Monday, January 29, 2007

Empire and the Theology of Despair

In my interview with Marcus Borg, we talked about the conditions under which the Great Religions might become sources of great evil and justifications for inflicting misery, rather than sources of truth, beauty, and goodness. Dr. Borg argues that one of the key moments in the process toward becoming evil is when religion gets intertwined with "empire" or, in other words, with state power. For instance, when Christianity became the official religion under the Emperor Constantine, then state actions (such as using military force) could be justified with appeal to theology. For Dr. Borg, up until this point, Christianity had a very anti-imperialist message in the teachings of Jesus.

In his work with Dominic Crossen, The Last Week, Dr. Borg examines this view of Jesus as a revolutionary, persecuted for his teaching against Roman authority.

Reporter Chris Hedges adds a new twist. In this article, he argues that evangelical Christianity has become a theology of despair that is being used to underpin the gutting of the social welfare state in the United States and to promote a vision of "end times" for our foreign policy.

Is there a way of appreciating the sacred that does not become corrupt in its relationship with "empire"?

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Tuesday, January 23, 2007

Marcus Borg Podcast Now Available!

As promised, the podcast with Dr. Borg is now up. You can listen in here.

Thursday, January 18, 2007

Marcus Borg on Idolatry and the Great Religions

A new podcast will be coming online in just a few days. It will contain my interview with Dr. Marcus Borg, the pre-eminent scholar of the historical Jesus and Distinguished Hundere Professor of Religious Studies and Culture here at Oregon State. Our discussion was based on the lecture he gave that started the Philosophy Department's Ideas Matter lecture series for 2007: "Does Religion Matter?"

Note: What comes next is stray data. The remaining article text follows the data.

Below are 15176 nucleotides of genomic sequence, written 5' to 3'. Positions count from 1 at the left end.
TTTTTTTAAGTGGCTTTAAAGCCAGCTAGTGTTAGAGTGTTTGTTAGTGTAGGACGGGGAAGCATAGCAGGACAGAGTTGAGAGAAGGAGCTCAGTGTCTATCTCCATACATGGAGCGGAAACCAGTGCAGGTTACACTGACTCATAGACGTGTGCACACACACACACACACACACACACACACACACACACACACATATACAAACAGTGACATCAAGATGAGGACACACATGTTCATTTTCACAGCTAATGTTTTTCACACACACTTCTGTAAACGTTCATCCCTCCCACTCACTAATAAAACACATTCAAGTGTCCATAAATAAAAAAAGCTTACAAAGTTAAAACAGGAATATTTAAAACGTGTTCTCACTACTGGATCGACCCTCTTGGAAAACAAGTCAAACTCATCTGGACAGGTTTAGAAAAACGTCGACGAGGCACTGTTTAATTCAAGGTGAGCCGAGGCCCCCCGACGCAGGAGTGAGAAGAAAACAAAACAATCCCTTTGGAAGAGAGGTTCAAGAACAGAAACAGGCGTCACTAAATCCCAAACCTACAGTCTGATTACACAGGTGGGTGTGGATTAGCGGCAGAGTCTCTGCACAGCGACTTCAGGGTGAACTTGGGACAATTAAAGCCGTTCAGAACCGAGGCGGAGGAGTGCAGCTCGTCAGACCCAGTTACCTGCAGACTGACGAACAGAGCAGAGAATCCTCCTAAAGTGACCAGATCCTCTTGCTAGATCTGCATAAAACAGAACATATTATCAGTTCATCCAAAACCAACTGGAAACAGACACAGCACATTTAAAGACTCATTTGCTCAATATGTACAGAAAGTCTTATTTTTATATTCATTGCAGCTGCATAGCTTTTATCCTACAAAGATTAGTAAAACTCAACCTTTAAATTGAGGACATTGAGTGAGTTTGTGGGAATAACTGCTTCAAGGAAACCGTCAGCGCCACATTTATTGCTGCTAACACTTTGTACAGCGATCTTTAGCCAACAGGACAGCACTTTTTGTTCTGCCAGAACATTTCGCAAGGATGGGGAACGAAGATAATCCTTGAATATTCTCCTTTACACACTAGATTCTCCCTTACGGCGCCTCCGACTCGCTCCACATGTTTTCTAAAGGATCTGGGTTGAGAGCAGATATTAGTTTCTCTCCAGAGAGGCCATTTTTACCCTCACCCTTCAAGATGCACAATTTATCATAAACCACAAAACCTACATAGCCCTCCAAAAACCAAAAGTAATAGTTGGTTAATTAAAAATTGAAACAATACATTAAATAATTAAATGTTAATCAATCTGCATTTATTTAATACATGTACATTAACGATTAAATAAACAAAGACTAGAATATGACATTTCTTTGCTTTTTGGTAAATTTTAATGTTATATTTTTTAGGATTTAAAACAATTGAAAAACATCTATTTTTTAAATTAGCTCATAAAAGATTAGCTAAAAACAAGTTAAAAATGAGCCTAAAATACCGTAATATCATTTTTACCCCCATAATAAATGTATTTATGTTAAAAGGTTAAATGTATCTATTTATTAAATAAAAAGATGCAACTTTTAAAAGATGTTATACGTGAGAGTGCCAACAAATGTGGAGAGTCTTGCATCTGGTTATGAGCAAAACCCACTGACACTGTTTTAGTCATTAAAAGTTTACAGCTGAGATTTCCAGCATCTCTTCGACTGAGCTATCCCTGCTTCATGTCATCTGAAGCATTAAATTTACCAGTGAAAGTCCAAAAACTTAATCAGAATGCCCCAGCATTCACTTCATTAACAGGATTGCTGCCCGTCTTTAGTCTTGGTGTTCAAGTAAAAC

In our discussion, Dr. Borg talked about the deep potential for both good and evil in the great religions, such as Christianity, Islam, Buddhism, etc, and the conditions that tend to make a religious community become evil, focusing on the problem of religious idolatry. We also discussed changes in the field of religious studies and what Dr. Borg thinks ought to be the role of religious studies scholars in American public life. Stay tuned for the podcast!

Wednesday, January 10, 2007

Immigration and the Globalization of Food

The New York Times reports today that the new Democratic leadership is considering reviving immigration legislation that floundered because of Republican opposition right before the November elections. The new legistlation would create paths to citizenship for immigrants and their families who can show that they have been working and not breaking criminal law that poses physcial threats.

The article reports that the immigration reform movement is getting support from American farmers who last year had to watch thousands of acres of crops go to waste because there were not enough workers during harvest time. One farmer claims that if some reform doesn't occur, allowing Mexican labor to work the fields, then key agricultural industries will be "outsourced" to foreign countries.

This globalization of the food chain is worrisome not only because of the loss of American agricultural jobs and the erosion of American farmers. It also raises questions about the health and quality of the produce in the chain.

A couple of years ago, The Orange County Registar did an investigation which found high levels of lead in candy imported from Mexico. Much of the contamination came from the packaging of the candy and there were also indications of lead contamination in the soil where the chile was grown that was put on the candy.

This reminded me of accounts by a friend who studied farmworker conditions in Chile and told me that pesticides are continually used on grapes grown there. It turns out that in some seasons almost 90% of the grapes available in the United States are grown in Chile. In fact, some groups argue that significant portions of the fruits and vegetables imported to the United States test positive for high levels of pesiticides, some which are banned in the U.S. Recent studies show that children are much more sensitive to these chemicals and their effects.

In a globalizing world, concerns of immigration reform matter for the health and safety of all.

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